Let's analyze what the President's opinion is based on. I would imagine, he doesn't just read the newspaper, Newsweek, and Reader's Digest or watch CNN. He gets together various experts in their respective fields such as hostage expert, foreign affairs expert, nuclear weapons expert, etc.. These experts are men who have studied and researched their respective fields for many years, and are considered the top experts in their fields. They give all their expert data into the President’s computer-brain and the President makes his decision based on expert data.
On the other hand, the typical "man on the street" bases his opinion about matters on emotion, prejudice and what side of the bed he got up that particular morning. If he happens to know how to read, then he even bases it on whatever the newspapers have to say which is also based on emotion and prejudice.
Then they have the chutzpah to compare the two opinions as if they are equals. Isn't it possible that if the "man on the street" would have the expert data that the President had, maybe he would agree with the President. Consequently, these polls are very misleading.
Well, the truth is, as I said before, that I always wanted to write them a letter but somebody else beat me to it. A famous Chicago Tribune journalist, Mike Royko (he must be famous, the Reader's Digest is always quoting him) wrote a very interesting rebuttal on a well known "innocence or guilt of O. J. Simpson" poll. This pretty much saved me the job. I mentioned it in Reader's Digest Tidbits. It says as follows:
"The fact is that the vast majority of Americans get their news in broadcast snippets and base their opinions on emotion and prejudice. The O. J. Simpson case isn't about public opinion. It is about evidence, both physical and circumstantial. The only opinions that matter are those of the jury and the judge."
He also wrote an article about a poll on what is a fair salary that doctors should make. He asks, How can people who don't even know how much time and money doctors put in before they become doctors, how can they calculate what a fair salary is?
(We now understand that people have to realize the limits of what they are basing their opinions on. We also recognize that there are higher authorities, who are in better position to decide certain things (even if it contradicts our opinions) because they can base their decisions on more knowledge and less emotional information. So too, when it comes to the Torah, we must defer our opinions to those of the Rabbis. The Rabbis, know much more Torah than we and are less biased. Consequently they can come to a truer conclusion. Just as a fellow who wants to invest in stocks doesn't do it without first consulting a stockbroker. Why doesn’t he rely on his own opinion? Obviously he realizes that his knowledge of stocks is minuscule compared to that of a top-notch stockbroker. So too we need a Rebbi to help us know what does Hashem want from us?)
Unfortunately, we are always making the same mistake . When it comes to our lives we make many important decisions based on our desires and biases.
The sefer Growth Through Torah, by Rabbi Pliskin, (Parshas Beshalach p. 171) quotes a similar point from the Alter of Kelm, Rav Simcha Zissel Ziv.
He writes that there is a fundamental principle that a person's will and desires blinds his intellect. When a person has a strong will he will act as irrational as a person who is crazy. His bias will convince him that what he plans to do is sensible even though any simple person can easily tell him that he will be harming himself by his actions. (Chochmo Umussar vol. I p. 316.)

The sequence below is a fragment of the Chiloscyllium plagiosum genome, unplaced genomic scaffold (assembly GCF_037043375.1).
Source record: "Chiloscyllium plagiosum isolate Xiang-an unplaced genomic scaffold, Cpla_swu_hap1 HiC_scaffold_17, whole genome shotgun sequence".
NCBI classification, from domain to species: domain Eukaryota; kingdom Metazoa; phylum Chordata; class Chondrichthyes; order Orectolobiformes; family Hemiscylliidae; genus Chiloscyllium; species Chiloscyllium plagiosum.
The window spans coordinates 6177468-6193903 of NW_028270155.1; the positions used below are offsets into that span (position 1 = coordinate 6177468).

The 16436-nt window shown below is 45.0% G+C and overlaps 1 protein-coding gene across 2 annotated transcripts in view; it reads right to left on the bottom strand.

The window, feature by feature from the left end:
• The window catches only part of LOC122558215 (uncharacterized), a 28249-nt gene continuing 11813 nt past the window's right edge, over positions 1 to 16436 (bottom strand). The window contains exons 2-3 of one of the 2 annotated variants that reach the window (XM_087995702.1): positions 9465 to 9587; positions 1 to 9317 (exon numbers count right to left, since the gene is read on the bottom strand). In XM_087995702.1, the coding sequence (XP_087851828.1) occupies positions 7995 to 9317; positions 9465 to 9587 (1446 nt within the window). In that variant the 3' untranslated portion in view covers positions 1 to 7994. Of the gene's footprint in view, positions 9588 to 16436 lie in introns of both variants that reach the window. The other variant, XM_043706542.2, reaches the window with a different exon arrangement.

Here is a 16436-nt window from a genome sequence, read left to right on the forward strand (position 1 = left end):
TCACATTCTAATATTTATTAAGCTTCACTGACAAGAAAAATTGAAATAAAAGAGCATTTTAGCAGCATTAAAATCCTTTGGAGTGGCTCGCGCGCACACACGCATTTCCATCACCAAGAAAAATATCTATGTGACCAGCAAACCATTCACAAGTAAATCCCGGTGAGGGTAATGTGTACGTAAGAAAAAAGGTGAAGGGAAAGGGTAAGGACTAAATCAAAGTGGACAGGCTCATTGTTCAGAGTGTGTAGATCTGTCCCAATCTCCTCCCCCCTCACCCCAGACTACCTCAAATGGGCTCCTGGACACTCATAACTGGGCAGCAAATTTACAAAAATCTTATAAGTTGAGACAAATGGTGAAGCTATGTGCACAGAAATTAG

Rabbi Pliskin adds that just as a blind person cannot see, so too a person who is blinded by his will cannot think straight. He also points out that often we wonder afterwards (when the bias wears off) how we could have make such a stupid mistake. He therefore suggests that whenever you have a strong will that might be biasing your thinking, consult other people who are unbiased to find out how they think about the matter.
I will end off this discussion with a true story that happened to me. When I was first engaged, about 19 years ago a friend of mine, who represented a famous band, approached me. Since one of the duties of the groom is to hire the band, he asked me to hire his band as they would make my wedding real "lebedik-lively". In reality I was very much into Jewish music and I liked his band and would have hired him on the spot. However, I told him that my future father-in-law had a nephew that had a small time band and that he wanted me to hire his nephew. I then received a lecture in realizing that YOU are paying for the band so You should decide who it will be. You shouldn't let your father-in-law tell you what to do. I knew I had a bias for my friend's band, that they would probably make my wedding more lebedik, and therefore could not make an objective decision. I was smart enough to tell him that I would get back to him.
I called my Rebbi that night, and explained my dilemma. He answered me very simply. He said , "What is a band? It makes noise which they call music. Some make more noise than others. For a few hours of more noise, you're going to run the risk of starting off your relationship with your new father-in-law on the wrong foot?!"
What he told me was so obvious that I wondered why I didn't think of it myself? The answer is what we said before when you're biased you are blind and you can't think straight.
Let us learn this lesson and daven to Hashem, especially in "Ato Chonen L'odom Daas" and in the brocho of "Hashiva Shofteinu. . Vayotzeinu. . " to give the brains and true advisors to help us make the right decisions in life in the true spirit of the Torah.
(When I started writing this, I didn't realize that some of these questions would take so long to answer. I usually don't like to post things on the Internet until it's finished. However, in this case I realize that it could take quite a long time. Therefore, I'm taking a break now, and will post what I have so far. Bli neder, B'ezras Hashem, I hope to update it periodically by adding new questions and answers little by little as my time allows me. I hope that you enjoy and gain from what I have written so far).